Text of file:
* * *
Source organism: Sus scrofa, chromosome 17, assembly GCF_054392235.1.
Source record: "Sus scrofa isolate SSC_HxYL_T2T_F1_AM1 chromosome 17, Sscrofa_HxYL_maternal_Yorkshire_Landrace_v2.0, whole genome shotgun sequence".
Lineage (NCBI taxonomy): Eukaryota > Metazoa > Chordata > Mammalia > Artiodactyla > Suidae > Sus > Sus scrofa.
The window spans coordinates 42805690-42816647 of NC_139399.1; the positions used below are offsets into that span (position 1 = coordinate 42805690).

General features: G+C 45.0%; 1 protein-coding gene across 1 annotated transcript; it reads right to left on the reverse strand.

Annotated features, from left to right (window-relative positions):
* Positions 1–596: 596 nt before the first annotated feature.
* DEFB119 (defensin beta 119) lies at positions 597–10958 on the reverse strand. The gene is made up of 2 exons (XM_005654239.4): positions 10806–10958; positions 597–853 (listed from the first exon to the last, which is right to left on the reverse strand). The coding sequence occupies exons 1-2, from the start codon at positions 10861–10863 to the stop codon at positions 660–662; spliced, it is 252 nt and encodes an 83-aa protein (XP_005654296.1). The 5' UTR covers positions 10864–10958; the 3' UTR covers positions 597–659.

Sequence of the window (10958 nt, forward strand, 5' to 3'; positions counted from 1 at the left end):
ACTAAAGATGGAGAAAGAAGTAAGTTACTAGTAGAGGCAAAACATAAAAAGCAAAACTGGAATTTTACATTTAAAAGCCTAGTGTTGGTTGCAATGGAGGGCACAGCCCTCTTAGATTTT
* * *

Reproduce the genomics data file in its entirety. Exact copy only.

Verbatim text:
Source organism: Sus scrofa, chromosome 17, assembly GCF_054392235.1.
Source record: "Sus scrofa isolate SSC_HxYL_T2T_F1_AM1 chromosome 17, Sscrofa_HxYL_maternal_Yorkshire_Landrace_v2.0, whole genome shotgun sequence".
Lineage (NCBI taxonomy): Eukaryota > Metazoa > Chordata > Mammalia > Artiodactyla > Suidae > Sus > Sus scrofa.
The window spans coordinates 42805690-42816647 of NC_139399.1; the positions used below are offsets into that span (position 1 = coordinate 42805690).

General features: G+C 45.0%; 1 protein-coding gene across 1 annotated transcript; it reads right to left on the reverse strand.

Annotated features, from left to right (window-relative positions):
* Positions 1–596: 596 nt before the first annotated feature.
* DEFB119 (defensin beta 119) lies at positions 597–10958 on the reverse strand. The gene is made up of 2 exons (XM_005654239.4): positions 10806–10958; positions 597–853 (listed from the first exon to the last, which is right to left on the reverse strand). The coding sequence occupies exons 1-2, from the start codon at positions 10861–10863 to the stop codon at positions 660–662; spliced, it is 252 nt and encodes an 83-aa protein (XP_005654296.1). The 5' UTR covers positions 10864–10958; the 3' UTR covers positions 597–659.

Sequence of the window (10958 nt, forward strand, 5' to 3'; positions counted from 1 at the left end):
ACTAAAGATGGAGAAAGAAGTAAGTTACTAGTAGAGGCAAAACATAAAAAGCAAAACTGGAATTTTACATTTAAAAGCCTAGTGTTGGTTGCAATGGAGGGCACAGCCCTCTTAGATTTT